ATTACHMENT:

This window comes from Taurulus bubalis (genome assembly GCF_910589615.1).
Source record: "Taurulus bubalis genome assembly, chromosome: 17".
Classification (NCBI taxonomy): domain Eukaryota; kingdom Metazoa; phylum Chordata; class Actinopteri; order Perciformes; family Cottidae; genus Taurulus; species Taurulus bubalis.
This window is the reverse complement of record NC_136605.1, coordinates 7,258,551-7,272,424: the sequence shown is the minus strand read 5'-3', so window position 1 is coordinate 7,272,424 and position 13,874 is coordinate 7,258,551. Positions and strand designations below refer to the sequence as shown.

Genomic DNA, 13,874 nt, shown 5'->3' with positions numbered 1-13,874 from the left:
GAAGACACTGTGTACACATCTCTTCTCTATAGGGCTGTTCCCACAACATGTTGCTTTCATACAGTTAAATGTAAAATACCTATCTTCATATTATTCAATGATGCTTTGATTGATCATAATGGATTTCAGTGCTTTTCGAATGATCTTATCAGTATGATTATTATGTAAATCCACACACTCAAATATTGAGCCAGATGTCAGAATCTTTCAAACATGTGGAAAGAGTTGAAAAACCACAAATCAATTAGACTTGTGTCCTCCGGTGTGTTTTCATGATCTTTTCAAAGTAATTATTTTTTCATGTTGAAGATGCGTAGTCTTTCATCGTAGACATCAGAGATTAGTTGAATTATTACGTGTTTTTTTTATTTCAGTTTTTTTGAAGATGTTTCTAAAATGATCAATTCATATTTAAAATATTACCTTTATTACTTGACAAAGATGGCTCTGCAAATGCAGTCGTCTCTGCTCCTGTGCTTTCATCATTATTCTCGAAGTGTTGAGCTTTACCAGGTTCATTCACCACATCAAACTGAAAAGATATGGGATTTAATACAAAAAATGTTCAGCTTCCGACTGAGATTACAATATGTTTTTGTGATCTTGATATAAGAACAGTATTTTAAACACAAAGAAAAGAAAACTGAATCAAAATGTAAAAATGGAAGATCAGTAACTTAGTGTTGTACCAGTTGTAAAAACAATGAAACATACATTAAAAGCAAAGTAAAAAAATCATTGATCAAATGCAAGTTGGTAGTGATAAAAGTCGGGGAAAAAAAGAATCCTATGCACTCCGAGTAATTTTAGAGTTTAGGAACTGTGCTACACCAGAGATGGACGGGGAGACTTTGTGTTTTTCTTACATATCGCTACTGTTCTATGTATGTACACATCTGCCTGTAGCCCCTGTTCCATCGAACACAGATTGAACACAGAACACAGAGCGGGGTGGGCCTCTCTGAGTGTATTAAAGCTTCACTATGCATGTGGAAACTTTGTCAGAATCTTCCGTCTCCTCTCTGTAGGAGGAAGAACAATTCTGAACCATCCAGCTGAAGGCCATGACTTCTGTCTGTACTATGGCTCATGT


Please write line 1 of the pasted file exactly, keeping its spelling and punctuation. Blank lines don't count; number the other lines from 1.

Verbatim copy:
This window comes from Taurulus bubalis (genome assembly GCF_910589615.1).